Set in the Sierra Madre Mountains, this historic drama follows the lives of an intrepid band of female guerilla fighters who choose to pick up rifles to defend the poor and disenfranchised from the clutches of the corrupt Mexican government and their soldiers. The play explores what it means to be a woman, known as a “soldadera” (female soldier), in the face of great adversity, for they battle not only the enemy but also their own memories of loss, love, family, and betrayal. Each character allows a different facet of womanhood to shine -- innocence, first love, motherhood, independence, commitment, and loss. “Las Soldaderas” is filled with the strength, love, and commitment women develop with each other when they must work together to achieve a common goal: to defend the people from the rich landed gentry and gain absolute freedom.
APPROVED UIL OAP short list of permissible productions for the one-act play contest.
PLAYWRIGHT BY NELLY E. CUELLAR-GARCIA TALKS ABOUT HER PLAY
Q: WHAT INSPIRED YOU TO WRITE THIS PLAY?
A: The concept for this script began as a need to find a powerful show for 15 strong actresses to perform. On top of which, since we are a Title 1 school in the middle of deep South Texas, I wanted a piece that would allow my students to connect to their ancestral roots. When we began our discussion of warrior women, their initial ideas and imaginations naturally flowed to what we have studied and learned about in the theatrical process: Amazonian women, Boudicca-the Celtic queen of the Iceni, and the Trung sisters who trained 36 women to be generals and drove the Chinese out of Vietnam. All these women had the same commonalities: strength of character, belief in their duty and destiny, and most importantly an idea that in working together nothing was impossible. When I introduced the term “soldadera” and asked them to tell me what they knew about them, they were absolutely mute. Not one child recognized that these women were actual real historical figures of the Mexican Revolution, and as simply as that the idea for my next show was created.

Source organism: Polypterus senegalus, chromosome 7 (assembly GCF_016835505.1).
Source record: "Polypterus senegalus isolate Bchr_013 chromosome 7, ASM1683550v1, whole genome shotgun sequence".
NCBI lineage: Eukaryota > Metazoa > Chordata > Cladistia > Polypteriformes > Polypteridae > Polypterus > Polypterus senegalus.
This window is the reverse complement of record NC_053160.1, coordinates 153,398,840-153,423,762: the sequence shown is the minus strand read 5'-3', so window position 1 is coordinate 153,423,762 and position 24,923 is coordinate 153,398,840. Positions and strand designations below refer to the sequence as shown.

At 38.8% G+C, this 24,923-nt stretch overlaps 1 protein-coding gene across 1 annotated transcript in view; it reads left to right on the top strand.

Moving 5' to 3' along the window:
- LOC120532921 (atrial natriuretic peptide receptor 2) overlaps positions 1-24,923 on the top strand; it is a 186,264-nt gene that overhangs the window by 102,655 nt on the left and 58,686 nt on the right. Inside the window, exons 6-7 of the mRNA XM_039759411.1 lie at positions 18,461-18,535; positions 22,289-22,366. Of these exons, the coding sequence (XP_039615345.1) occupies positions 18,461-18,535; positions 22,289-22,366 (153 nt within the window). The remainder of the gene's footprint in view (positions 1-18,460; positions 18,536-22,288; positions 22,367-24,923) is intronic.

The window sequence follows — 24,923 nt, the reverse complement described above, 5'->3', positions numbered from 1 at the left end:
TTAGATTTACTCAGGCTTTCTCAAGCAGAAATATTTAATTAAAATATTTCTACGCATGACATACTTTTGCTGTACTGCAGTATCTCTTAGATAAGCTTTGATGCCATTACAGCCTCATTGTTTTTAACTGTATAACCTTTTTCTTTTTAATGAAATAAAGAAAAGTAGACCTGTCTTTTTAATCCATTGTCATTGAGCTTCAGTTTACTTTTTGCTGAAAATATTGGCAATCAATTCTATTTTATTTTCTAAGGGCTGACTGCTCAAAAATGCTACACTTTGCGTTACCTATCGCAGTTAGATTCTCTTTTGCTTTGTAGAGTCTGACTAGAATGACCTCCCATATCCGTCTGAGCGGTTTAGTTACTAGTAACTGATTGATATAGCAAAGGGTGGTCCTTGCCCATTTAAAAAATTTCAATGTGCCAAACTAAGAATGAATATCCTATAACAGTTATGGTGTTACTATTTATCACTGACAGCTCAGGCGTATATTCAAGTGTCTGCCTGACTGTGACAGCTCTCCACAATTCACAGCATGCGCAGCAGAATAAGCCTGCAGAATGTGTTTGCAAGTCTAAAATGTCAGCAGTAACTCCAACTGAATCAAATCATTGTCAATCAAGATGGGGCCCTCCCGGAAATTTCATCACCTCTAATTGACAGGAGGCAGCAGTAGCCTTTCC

Q: WHERE DID THE CHARACTERS COME FROM? ARE THEY BASED ON PEOPLE YOU KNOW?
A: Researching these women became an arduous task simply because the information was minimal at best. Some books simply described them as women who followed their husbands into the battlefield cooking and taking care of the camp. But the reality was so much more, these women picked up the rifles of the fallen men and took their places on the line. Slowly, women climbed the ranks of the Revolutionary Army to become generals in their own rights. Many were granted land parcels by the government when the war was over as their right for serving in the revolution.
Q: WHAT'S YOUR FAVORITE PART OR LINE IN THE PLAY? WHY?
A: I started my show with the women literally humming and emulating the whistles a train makes as it starts its journey; then they started singing the song The Adelita. Many of the soldaderas travelled by train to their initial destination before they joined a unit, so our humming was an homage to that. Also, we slowed the pace of The Adelita song down and made it into a ballad, for it was more effective to the marching style we adopted for the opening scene. We created a march that was reminiscent of prized stallions prancing on a parade route, and maintained our right leg in the air for the final line of the first verse “enamorada locamente del sargento” before we brought it down in a forceful stomp. Concepcion then started her initial lines. In this revolutionary culture, being able to stand on one leg for a long period of time without quivering or swaying showed the enemy the revolution’s fortitude and strength.
Q: WHAT DID YOU TRY TO ACHIEVE WITH THIS PLAY?
A: We also wanted to incorporate projections into the show that actually depicted the women of the revolution. These images were quite effective in the soliloquy and monologue scenes. There are many black and white photos of the revolution that are in public domain that serve this purpose admirably. The plot of the show is written to have occurred in a 24 hour period. The show begins during dusk and ends the following day at dusk with a red glow of a setting sun on women who are about to face their death. We tried to depict the landscape of the Sierra Madre Mountains and created beautiful Cacti to accompany the changing sky. All our music was organic and provided by a guitarist who created original ballads for the show.
Q: DO YOU HAVE ANYTHING ELSE YOU'D LIKE TO ADD?
A: The ensemble in the show acted as the glue that held the piece together. It was their ensemble and the portrayal of daily life behind the main actors that enabled the piece to have a realistic feel. It is imperative that every ensemble member is believable in her actions.
The director should avoid stereotypical costume, dress, or mannerisms. This show is about war and the effects the war has on these women. This unit is a fighting unit that is on call at all hours of the night.
I encourage the director to use color-blind casting in this show. This piece is about strength, dignity, and sacrifice. These concepts know no racial or ethnic boundary. All should be encouraged to explore this historical drama.